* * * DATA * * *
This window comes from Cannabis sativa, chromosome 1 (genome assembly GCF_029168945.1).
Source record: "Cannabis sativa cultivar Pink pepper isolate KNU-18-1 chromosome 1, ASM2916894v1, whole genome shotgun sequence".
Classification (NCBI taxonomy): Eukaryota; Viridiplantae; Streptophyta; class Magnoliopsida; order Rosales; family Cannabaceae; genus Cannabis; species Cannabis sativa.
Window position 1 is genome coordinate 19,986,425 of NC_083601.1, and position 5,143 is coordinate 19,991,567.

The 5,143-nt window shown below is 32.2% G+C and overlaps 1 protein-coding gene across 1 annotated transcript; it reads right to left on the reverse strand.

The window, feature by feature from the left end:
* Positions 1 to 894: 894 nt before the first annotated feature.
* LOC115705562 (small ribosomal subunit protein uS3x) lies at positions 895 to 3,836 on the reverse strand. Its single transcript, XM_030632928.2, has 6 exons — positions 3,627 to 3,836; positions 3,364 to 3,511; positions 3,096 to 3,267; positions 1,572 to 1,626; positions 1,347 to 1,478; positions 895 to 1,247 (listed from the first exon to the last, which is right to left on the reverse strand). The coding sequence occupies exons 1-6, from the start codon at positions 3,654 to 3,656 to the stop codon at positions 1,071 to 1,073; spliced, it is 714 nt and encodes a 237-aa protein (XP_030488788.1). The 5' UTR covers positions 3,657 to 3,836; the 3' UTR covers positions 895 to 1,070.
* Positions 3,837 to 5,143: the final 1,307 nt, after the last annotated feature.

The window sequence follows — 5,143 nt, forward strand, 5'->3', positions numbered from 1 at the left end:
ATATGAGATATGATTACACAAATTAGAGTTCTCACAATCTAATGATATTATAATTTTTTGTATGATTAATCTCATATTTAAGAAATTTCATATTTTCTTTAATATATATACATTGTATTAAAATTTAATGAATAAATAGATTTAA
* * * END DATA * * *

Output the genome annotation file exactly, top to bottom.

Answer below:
This window comes from Cannabis sativa, chromosome 1 (genome assembly GCF_029168945.1).
Source record: "Cannabis sativa cultivar Pink pepper isolate KNU-18-1 chromosome 1, ASM2916894v1, whole genome shotgun sequence".
Classification (NCBI taxonomy): Eukaryota; Viridiplantae; Streptophyta; class Magnoliopsida; order Rosales; family Cannabaceae; genus Cannabis; species Cannabis sativa.
Window position 1 is genome coordinate 19,986,425 of NC_083601.1, and position 5,143 is coordinate 19,991,567.

The 5,143-nt window shown below is 32.2% G+C and overlaps 1 protein-coding gene across 1 annotated transcript; it reads right to left on the reverse strand.

The window, feature by feature from the left end:
* Positions 1 to 894: 894 nt before the first annotated feature.
* LOC115705562 (small ribosomal subunit protein uS3x) lies at positions 895 to 3,836 on the reverse strand. Its single transcript, XM_030632928.2, has 6 exons — positions 3,627 to 3,836; positions 3,364 to 3,511; positions 3,096 to 3,267; positions 1,572 to 1,626; positions 1,347 to 1,478; positions 895 to 1,247 (listed from the first exon to the last, which is right to left on the reverse strand). The coding sequence occupies exons 1-6, from the start codon at positions 3,654 to 3,656 to the stop codon at positions 1,071 to 1,073; spliced, it is 714 nt and encodes a 237-aa protein (XP_030488788.1). The 5' UTR covers positions 3,657 to 3,836; the 3' UTR covers positions 895 to 1,070.
* Positions 3,837 to 5,143: the final 1,307 nt, after the last annotated feature.

The window sequence follows — 5,143 nt, forward strand, 5'->3', positions numbered from 1 at the left end:
ATATGAGATATGATTACACAAATTAGAGTTCTCACAATCTAATGATATTATAATTTTTTGTATGATTAATCTCATATTTAAGAAATTTCATATTTTCTTTAATATATATACATTGTATTAAAATTTAATGAATAAATAGATTTAA